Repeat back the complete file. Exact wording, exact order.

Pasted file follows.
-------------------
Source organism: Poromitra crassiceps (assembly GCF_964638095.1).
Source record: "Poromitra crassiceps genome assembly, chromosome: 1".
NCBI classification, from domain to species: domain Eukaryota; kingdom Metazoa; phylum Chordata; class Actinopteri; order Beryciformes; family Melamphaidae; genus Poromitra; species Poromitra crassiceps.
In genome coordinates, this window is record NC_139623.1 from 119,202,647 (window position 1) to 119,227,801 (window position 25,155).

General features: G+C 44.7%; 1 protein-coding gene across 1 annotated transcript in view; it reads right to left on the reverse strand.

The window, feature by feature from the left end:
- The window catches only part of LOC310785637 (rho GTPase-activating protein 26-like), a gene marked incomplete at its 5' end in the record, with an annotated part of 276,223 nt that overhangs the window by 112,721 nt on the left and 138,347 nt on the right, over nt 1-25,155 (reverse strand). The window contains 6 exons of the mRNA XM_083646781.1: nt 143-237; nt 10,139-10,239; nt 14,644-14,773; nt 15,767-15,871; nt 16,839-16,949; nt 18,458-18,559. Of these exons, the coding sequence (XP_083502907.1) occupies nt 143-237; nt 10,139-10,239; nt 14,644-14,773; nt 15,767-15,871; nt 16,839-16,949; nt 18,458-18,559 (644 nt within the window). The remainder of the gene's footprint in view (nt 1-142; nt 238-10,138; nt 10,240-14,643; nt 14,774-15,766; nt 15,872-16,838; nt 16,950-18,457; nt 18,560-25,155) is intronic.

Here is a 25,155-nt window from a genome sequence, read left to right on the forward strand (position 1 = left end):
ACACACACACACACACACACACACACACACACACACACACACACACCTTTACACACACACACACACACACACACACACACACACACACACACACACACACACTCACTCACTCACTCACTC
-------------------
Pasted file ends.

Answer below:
Source organism: Poromitra crassiceps (assembly GCF_964638095.1).
Source record: "Poromitra crassiceps genome assembly, chromosome: 1".
NCBI classification, from domain to species: domain Eukaryota; kingdom Metazoa; phylum Chordata; class Actinopteri; order Beryciformes; family Melamphaidae; genus Poromitra; species Poromitra crassiceps.
In genome coordinates, this window is record NC_139623.1 from 119,202,647 (window position 1) to 119,227,801 (window position 25,155).

General features: G+C 44.7%; 1 protein-coding gene across 1 annotated transcript in view; it reads right to left on the reverse strand.

The window, feature by feature from the left end:
- The window catches only part of LOC310785637 (rho GTPase-activating protein 26-like), a gene marked incomplete at its 5' end in the record, with an annotated part of 276,223 nt that overhangs the window by 112,721 nt on the left and 138,347 nt on the right, over nt 1-25,155 (reverse strand). The window contains 6 exons of the mRNA XM_083646781.1: nt 143-237; nt 10,139-10,239; nt 14,644-14,773; nt 15,767-15,871; nt 16,839-16,949; nt 18,458-18,559. Of these exons, the coding sequence (XP_083502907.1) occupies nt 143-237; nt 10,139-10,239; nt 14,644-14,773; nt 15,767-15,871; nt 16,839-16,949; nt 18,458-18,559 (644 nt within the window). The remainder of the gene's footprint in view (nt 1-142; nt 238-10,138; nt 10,240-14,643; nt 14,774-15,766; nt 15,872-16,838; nt 16,950-18,457; nt 18,560-25,155) is intronic.

Here is a 25,155-nt window from a genome sequence, read left to right on the forward strand (position 1 = left end):
ACACACACACACACACACACACACACACACACACACACACACACACCTTTACACACACACACACACACACACACACACACACACACACACACACACACACACTCACTCACTCACTCACTC